‘Wordsworth has commissioned me to tell you that he has no hope of you, that you have been a rotten drunkard and rotted out your entrails by intemperance, and have been an absolute nuisance in his family.’
    Coleridge was shocked and taken aback by such an outburst and in his present vulnerable state he felt completely numbed and betrayed by his old friend. He was so upset that he withdrew to Hudson’s hotel nearby to think through his long relationship with Wordsworth and the more he thought the more his suspicions festered. In his morose state, stories soon began to circulate about him in London and Coleridge became convinced that not only did no one love him now but that no one had ever loved him. In the months that followed his suffering became acute. He quarrelled with his doctor, Dr Carlisle, and changed lodgings frequently. In April 1811, still brooding, he wrote to Daniel Stuart…
    ‘So deep and rankling is the wound which Wordsworth has wantonly and without the slightest provocation inflicted in return for 15 years’ most enthusiastic, self-despising & Alas! Self-injuring Friendship..that I cannot return to Grasmere or it’s vicinity.’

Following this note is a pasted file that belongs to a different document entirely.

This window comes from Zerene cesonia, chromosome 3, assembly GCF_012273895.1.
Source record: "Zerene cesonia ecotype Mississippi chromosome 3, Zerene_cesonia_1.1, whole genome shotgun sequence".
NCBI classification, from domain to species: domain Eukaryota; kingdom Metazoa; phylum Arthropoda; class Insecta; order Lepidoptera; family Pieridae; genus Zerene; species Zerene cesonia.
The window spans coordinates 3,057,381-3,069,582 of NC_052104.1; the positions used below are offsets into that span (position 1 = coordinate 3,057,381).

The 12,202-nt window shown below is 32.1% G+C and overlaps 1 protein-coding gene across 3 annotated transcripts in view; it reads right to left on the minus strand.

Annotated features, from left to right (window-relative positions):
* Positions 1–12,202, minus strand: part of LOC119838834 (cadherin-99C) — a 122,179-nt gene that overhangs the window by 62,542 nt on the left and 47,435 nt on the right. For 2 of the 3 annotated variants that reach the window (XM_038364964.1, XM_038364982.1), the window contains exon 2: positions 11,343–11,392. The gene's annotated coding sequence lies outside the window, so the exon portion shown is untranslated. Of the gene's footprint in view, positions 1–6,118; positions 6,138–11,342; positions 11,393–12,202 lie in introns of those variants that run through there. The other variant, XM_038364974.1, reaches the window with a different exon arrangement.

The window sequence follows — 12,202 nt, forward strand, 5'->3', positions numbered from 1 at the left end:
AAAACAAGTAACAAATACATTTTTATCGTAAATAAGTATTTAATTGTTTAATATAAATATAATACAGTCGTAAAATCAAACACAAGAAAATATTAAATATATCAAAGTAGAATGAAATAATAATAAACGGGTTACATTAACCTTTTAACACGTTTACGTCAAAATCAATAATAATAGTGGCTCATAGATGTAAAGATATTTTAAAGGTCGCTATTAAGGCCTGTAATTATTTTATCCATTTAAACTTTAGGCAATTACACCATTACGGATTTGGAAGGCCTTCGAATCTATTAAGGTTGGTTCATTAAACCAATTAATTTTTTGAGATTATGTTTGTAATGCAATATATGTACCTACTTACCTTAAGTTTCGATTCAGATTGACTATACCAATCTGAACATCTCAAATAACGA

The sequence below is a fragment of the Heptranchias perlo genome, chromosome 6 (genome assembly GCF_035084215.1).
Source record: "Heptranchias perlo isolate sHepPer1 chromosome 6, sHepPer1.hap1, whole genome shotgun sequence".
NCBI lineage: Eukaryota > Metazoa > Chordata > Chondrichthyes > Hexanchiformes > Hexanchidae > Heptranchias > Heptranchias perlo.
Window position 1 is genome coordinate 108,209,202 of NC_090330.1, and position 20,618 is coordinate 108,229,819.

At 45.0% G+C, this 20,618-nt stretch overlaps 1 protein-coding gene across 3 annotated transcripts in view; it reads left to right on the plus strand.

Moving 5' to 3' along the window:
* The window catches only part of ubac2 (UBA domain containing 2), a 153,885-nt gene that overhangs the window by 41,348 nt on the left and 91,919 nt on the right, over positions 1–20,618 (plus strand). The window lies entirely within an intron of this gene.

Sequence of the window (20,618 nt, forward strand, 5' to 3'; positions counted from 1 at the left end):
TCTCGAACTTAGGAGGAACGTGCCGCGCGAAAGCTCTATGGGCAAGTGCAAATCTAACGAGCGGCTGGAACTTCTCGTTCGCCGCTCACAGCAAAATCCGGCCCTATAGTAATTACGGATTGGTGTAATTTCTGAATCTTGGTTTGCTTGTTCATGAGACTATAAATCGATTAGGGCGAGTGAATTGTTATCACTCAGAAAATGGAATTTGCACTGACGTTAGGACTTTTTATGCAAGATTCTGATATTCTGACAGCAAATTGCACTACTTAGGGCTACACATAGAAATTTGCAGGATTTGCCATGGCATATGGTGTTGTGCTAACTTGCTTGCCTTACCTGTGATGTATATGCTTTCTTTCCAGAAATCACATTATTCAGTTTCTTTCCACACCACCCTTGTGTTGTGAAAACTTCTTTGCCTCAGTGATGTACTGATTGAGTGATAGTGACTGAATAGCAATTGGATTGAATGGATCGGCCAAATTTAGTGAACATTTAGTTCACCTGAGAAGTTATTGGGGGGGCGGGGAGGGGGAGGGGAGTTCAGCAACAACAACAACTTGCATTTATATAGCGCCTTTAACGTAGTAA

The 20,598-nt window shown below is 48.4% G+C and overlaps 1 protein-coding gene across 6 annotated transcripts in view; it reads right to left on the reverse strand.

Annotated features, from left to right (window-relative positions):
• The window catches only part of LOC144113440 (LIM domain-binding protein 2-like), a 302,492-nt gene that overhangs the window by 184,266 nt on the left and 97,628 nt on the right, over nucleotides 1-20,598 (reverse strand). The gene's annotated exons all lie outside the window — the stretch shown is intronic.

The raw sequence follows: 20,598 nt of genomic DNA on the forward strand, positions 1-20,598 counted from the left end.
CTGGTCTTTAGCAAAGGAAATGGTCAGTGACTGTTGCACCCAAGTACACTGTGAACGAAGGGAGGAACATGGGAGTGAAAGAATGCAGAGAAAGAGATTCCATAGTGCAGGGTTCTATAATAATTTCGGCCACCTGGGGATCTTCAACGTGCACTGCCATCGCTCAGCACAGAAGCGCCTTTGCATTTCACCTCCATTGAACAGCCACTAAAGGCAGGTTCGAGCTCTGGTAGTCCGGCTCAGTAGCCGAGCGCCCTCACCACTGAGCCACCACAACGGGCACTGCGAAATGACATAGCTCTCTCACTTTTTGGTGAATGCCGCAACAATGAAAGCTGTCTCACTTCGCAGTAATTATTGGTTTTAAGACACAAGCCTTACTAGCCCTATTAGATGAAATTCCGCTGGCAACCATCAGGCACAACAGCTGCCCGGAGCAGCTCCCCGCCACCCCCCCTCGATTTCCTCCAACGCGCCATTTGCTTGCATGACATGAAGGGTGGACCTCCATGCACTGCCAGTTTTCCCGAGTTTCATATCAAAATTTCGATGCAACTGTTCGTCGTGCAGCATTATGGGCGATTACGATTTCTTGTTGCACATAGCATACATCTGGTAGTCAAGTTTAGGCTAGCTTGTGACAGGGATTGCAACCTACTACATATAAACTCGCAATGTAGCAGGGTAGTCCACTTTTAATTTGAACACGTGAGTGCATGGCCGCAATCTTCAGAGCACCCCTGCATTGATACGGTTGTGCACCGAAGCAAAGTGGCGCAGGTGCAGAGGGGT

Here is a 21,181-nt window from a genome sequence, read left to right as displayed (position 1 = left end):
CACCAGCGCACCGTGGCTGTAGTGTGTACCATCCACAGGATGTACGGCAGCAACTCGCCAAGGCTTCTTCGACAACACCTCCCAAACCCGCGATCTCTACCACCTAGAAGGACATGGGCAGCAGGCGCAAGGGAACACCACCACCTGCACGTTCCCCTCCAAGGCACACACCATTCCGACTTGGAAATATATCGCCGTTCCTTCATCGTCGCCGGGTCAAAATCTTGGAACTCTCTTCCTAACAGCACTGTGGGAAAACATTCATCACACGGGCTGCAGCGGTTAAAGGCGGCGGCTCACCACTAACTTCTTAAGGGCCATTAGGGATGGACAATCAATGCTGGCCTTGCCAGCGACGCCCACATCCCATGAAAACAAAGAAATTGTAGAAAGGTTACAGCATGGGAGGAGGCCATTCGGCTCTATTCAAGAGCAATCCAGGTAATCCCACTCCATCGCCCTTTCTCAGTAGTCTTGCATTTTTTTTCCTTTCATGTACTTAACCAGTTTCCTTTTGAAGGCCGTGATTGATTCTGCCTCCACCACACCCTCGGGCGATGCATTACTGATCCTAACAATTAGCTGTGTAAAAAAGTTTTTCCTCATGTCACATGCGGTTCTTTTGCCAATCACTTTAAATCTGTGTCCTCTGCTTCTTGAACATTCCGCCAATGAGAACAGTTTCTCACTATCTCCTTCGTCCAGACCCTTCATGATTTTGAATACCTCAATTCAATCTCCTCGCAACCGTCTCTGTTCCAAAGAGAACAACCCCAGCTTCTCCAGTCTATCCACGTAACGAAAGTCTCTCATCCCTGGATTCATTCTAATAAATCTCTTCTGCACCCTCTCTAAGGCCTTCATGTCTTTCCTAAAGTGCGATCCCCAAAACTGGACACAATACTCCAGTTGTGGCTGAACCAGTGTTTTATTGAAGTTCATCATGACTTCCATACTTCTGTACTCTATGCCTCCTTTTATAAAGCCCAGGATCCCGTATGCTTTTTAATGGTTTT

Things were never quite the same again.

    Maybe this is what you were alluding to ?

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    Wordsworth's Personality

    This is an awfully big question. I think that it is true that many people see Wordsworth as a serious and austere person but there is plenty of evidence that this is not entirely the case. Perhaps I may suggest a few counter-examples.

    1. His description of his school days at Hawkshead in the first book of "The Prelude" suggest that he got on well with his peers and enjoyed normal schoolboy games with them;
    2. Further evidence of a sociable nature is provided in Book Three of “The Prelude” which is concerned with his first year at Cambridge.
    "...for, through youth,
    Though I had been trained up to stand unpropped,
    And independent musings pleased me so
    That spells seemed on me when I was alone,
    Yet could I only cleave to solitude
    In lonesome places – if a throng was near
    That way I leaned by nature, for my heart
    Was social and loved idleness and joy."

    This suggests that although he enjoyed his own company he equally took pleasure in others.
    3. The tenth sonnet in the "Duddon" Sonnets, describes a courting couple crossing the river via Stepping Stones. This is a closely observed description from a man who has loved!

    It is not possible in a short post to discuss fully the Annette Vallon affair, but it is important that we should judge Wordsworth's behaviour against the norms of his own times rather than our own.

    With regards to Coleridge, I think that on balance Wordsworth was remarkable generous in his behaviour to him.